Blessings

I stand by my statement.

Then what recommends one denomination over another?

If possessing the REAL TRUTH does not translate into a more recognizable form of Christian behavior than non-truth, then of what value is it?

Matthew 5:13
Ye are the salt of the earth: but if the salt have lost its savor, wherewith shall it be salted? it is thenceforth good for nothing, but to be cast out and trodden under foot of men.

Here are the errors of John Hus, if anyone would like to see what he was accused of:

aloha.net/~mikesch/hus.htm

The great tragedy is the John Hus tried to retract his statements against the Church at the end, but he was executed anyway.

If possessing the REAL TRUTH does not translate into a more recognizable form of Christian behavior than non-truth, then of what value is it?

You are judging the reality of truth (an absolute eternal) by the subjective category of “Christian behavior” on the part of individuals at a certain point of time? And on top of that, trying to make it into a VALUE statement?

As the mechanic said to the car owner, “Well, THERE’S your problem. . .”

[quote=mjacob]How does one respond to people raising questions around heretics being burnt at the stake - particularly shocking was a recent one that someone challeneged me with - Johann Huss?
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Canon law has always forbidden clerics to shed human blood and therefore capital punishment has always been the work of the officials of the State and not of the Church. Even in the case of heresy, of which so much is made by non-Catholic controversialists, the functions of ecclesiastics were restricted invariably to ascertaining the fact of heresy. The punishment, whether capital or other, was both prescribed and inflicted by civil government. The infliction of capital punishment is not contrary to the teaching of the Catholic Church, and the power of the State to visit upon culprits the penalty of death derives much authority from revelation and from the writings of theologians. The advisabilty of exercising that power is, of course, an affair to be determined upon other and various considerations.

newadvent.org/cathen/12565a.htm
Opponents say: Precisely; the rigours of the Inquisition violated all humane feelings. We answer: they offend the feelings of later ages in which there is less regard for the purity of faith; but they did not antagonize the feelings of their own time, when heresy was looked on as more malignant than treason. In proof of which it suffices to remark that the inquisitors only renounced on the guilt of the accused and then handed him over to the secular power to be dealt with according to the laws framed by emperors and kings. Medieval people found no fault with the system, in fact heretics had been burned by the populace centuries before the Inquisition became a regular institution. And whenever heretics gained the upper hand, they were never slow in applying the same laws: so the Huguenots in France, the Hussites in Bohemia, the Calvinists in Geneva, the Elizabethan statesmen and the Puritans in England. Toleration came in only when faith went out; lenient measures were resorted to only where the power to apply more severe measures was wanting. The embers of the * Kulturkampf* in Germany still smoulder; the separation and confiscation laws and the ostracism of Catholics in France are the scandal of the day. Christ said: “Do not think that I came to send peace upon earth: I came not to send peace, but a sword” (Matt., x, 34). The history of heresy verifies this prediction and shows, moreover, that the greater number of the victims of the sword is on the side of the faithful adherents of the one Church founded by Christ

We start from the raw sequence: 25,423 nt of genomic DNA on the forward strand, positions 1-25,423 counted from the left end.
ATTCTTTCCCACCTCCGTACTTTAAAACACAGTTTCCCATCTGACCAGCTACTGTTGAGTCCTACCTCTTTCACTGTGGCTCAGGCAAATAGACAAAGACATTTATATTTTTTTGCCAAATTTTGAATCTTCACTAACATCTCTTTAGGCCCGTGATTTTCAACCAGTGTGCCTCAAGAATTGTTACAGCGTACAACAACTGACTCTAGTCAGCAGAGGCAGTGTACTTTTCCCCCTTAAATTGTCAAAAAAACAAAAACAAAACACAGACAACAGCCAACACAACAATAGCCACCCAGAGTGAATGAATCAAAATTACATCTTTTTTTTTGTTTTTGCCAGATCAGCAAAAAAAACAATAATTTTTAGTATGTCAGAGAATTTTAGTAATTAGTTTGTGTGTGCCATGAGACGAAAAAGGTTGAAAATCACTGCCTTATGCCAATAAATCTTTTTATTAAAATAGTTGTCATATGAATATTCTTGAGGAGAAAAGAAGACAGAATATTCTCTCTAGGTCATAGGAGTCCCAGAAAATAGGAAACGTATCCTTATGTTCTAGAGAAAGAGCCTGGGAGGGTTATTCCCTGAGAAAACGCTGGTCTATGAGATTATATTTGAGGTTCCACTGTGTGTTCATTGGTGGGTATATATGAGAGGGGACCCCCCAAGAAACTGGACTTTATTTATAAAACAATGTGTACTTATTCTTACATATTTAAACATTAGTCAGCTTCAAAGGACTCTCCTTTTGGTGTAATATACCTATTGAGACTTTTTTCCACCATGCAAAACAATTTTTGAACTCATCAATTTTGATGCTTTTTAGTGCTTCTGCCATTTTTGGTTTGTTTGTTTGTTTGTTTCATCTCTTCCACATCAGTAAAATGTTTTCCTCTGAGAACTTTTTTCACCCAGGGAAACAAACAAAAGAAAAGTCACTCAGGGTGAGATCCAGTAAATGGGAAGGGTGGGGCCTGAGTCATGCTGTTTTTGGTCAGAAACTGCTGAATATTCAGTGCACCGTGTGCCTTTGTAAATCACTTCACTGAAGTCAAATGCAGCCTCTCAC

newadvent.org/cathen/07256b.htm#REF_IV

[quote=EA_Man]Then what recommends one denomination over another?

If possessing the REAL TRUTH does not translate into a more recognizable form of Christian behavior than non-truth, then of what value is it?

Matthew 5:13
Ye are the salt of the earth: but if the salt have lost its savor, wherewith shall it be salted? it is thenceforth good for nothing, but to be cast out and trodden under foot of men.
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This is a very good question and indicates why scandal and sin are so damaging to the unity of the body of Christ. We Catholics are just as culpable for the divisions in Christianity as those who actually divided. We will be held accountable by our actions. My answer to this is that we tend to look toward the negatives of a religion. The vagabonds. The wolves. I find myself sliding in to this rut with my wife and kids. I start focusing on the negative aspects and all I see is the negative. However when I start focusing on the virture and the good I see a different picture of my family. This helps me guide myself and my family. I am not saying the negative should be ignored but what I am getting at is that perhaps you should take some time to not only look at the black eyes in the Church but also look at the sanctity of some of it’s great saints. St. Francis, Augustine, Aquinas, St. Catherine of Genoa, St. Theresa of Avilla. These are the ones that bear the fruits when the faith is lived to it’s fullest and allowed to mold lives. See the depth and richness of their faith. I think you will see the Catholic Church in a different light that is very difficult for you when focusing on only the negative.

Blessings